Currently nasal spray flu vaccine that uses a live but weakened form of the virus is not recommended for those under two as it is thought to be too strong to be safe for kids, and too weak to be effective for the elderly. Johns Hopkins researchers have developed a method to modify the nasal spray flu vaccine to make it effective for those under two and above 49 - two groups for which the vaccine is not approved. The study published online in the journal Vaccine.
"We think we can use our molecular, rational design approaches to make a better flu vaccine for people who really need it," said study leader Andrew Pekosz, associate professor at Johns Hopkins Bloomberg School of Public Health in Baltimore, Maryland, US. "We can do it in a sophisticated and accurate way, not in a blind manner, which is how these vaccines are usually developed," he noted.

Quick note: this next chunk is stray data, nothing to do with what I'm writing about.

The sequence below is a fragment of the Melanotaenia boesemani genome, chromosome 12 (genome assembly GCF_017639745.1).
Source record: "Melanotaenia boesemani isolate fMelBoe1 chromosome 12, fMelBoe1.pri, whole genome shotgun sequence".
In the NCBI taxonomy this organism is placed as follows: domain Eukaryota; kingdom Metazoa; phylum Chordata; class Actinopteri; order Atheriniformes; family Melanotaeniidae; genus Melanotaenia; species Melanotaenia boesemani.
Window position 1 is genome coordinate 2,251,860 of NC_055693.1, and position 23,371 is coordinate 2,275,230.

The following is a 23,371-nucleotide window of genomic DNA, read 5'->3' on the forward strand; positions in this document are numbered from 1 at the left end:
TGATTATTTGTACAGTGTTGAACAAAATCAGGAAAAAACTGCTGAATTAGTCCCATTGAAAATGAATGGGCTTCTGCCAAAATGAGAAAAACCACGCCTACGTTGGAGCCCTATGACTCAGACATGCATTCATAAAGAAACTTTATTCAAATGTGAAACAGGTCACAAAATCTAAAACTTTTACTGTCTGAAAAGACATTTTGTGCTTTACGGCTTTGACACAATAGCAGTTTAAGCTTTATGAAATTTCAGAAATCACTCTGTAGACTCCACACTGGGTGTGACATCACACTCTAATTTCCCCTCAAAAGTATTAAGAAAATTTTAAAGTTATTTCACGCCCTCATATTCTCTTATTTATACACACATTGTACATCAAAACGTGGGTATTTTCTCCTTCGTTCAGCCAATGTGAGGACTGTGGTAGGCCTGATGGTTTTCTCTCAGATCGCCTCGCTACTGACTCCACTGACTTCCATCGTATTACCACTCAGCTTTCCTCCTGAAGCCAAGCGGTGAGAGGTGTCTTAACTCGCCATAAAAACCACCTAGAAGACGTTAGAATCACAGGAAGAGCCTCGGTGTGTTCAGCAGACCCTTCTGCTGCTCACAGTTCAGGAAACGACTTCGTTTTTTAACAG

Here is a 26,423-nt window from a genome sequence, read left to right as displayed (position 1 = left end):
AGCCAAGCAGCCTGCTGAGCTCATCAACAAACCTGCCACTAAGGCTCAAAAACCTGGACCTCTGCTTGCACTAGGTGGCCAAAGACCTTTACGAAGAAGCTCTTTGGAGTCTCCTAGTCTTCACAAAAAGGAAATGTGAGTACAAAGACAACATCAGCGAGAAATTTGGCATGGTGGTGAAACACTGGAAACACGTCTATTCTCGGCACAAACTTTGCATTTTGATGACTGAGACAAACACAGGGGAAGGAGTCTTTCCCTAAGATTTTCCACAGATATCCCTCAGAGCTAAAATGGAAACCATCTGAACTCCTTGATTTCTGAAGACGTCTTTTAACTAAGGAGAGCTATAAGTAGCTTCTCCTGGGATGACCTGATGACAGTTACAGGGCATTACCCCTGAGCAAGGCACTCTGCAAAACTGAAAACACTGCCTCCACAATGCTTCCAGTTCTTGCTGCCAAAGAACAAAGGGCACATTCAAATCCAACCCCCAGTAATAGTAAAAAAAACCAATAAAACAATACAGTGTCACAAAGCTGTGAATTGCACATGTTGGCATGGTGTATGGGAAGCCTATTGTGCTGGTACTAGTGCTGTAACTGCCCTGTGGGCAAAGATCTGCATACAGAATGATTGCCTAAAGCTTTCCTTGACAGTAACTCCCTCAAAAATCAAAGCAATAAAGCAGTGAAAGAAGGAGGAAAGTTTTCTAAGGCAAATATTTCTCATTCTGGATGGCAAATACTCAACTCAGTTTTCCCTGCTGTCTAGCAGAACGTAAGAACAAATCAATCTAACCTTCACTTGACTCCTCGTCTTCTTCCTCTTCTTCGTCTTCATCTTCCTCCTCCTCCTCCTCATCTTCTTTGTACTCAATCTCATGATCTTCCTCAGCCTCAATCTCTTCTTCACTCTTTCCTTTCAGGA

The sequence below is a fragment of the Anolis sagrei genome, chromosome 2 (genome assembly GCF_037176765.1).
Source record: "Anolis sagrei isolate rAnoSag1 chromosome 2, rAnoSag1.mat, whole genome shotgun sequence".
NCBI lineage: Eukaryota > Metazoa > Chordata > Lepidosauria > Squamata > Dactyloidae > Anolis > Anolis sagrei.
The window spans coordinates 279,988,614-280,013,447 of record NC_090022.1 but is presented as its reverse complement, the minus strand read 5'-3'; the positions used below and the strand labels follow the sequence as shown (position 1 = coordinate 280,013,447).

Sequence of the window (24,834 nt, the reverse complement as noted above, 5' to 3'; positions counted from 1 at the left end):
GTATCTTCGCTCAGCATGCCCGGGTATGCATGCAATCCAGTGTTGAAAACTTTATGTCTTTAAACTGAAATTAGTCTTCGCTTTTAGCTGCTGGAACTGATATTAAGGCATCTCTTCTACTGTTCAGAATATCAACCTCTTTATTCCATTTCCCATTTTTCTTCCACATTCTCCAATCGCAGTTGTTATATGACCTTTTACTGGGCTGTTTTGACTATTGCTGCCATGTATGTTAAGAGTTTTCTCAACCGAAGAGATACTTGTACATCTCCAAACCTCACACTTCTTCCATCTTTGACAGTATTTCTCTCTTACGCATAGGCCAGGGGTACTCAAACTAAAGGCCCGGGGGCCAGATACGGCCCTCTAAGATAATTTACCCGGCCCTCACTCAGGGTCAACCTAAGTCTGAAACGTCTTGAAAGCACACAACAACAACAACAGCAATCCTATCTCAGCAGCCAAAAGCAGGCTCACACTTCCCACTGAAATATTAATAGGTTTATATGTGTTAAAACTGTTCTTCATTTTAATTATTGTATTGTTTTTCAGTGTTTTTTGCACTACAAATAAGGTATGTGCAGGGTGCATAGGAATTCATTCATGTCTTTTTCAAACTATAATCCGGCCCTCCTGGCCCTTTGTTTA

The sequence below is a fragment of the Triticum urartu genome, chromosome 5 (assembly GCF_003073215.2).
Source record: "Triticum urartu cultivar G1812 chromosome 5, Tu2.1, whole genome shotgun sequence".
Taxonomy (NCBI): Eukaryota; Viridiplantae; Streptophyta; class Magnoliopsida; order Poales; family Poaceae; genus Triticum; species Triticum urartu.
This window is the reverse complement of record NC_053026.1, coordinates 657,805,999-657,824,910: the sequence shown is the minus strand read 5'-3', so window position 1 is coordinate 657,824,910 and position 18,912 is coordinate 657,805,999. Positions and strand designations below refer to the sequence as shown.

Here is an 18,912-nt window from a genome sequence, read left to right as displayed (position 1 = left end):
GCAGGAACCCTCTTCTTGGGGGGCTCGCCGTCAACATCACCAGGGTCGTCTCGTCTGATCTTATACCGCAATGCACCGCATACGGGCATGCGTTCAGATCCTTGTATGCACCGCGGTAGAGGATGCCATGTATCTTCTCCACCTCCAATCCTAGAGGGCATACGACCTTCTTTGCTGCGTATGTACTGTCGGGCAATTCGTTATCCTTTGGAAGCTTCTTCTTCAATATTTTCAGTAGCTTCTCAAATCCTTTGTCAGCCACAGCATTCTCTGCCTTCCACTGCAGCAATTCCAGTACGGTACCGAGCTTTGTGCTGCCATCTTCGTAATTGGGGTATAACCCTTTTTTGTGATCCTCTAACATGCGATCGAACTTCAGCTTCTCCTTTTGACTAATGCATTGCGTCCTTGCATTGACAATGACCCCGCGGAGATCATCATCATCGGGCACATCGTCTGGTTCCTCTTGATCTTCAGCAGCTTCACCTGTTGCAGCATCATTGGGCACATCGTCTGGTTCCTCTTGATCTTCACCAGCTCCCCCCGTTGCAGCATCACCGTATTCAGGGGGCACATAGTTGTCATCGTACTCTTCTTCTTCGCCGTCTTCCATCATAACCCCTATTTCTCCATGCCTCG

Children aged six months to two years can receive an injectable flu vaccine, but the nasal spray vaccine is recommended in children between the ages of two and eight because it is believed to give better protection than the shot. In their effort to make the nasal spray vaccine available for people of all ages, the researchers studied the weakened flu virus that is the basis for the nasal spray vaccine in cells from human nasal and sinus cavities.
The new vaccine should be ready for testing within six to 12 months for both the oldest and youngest.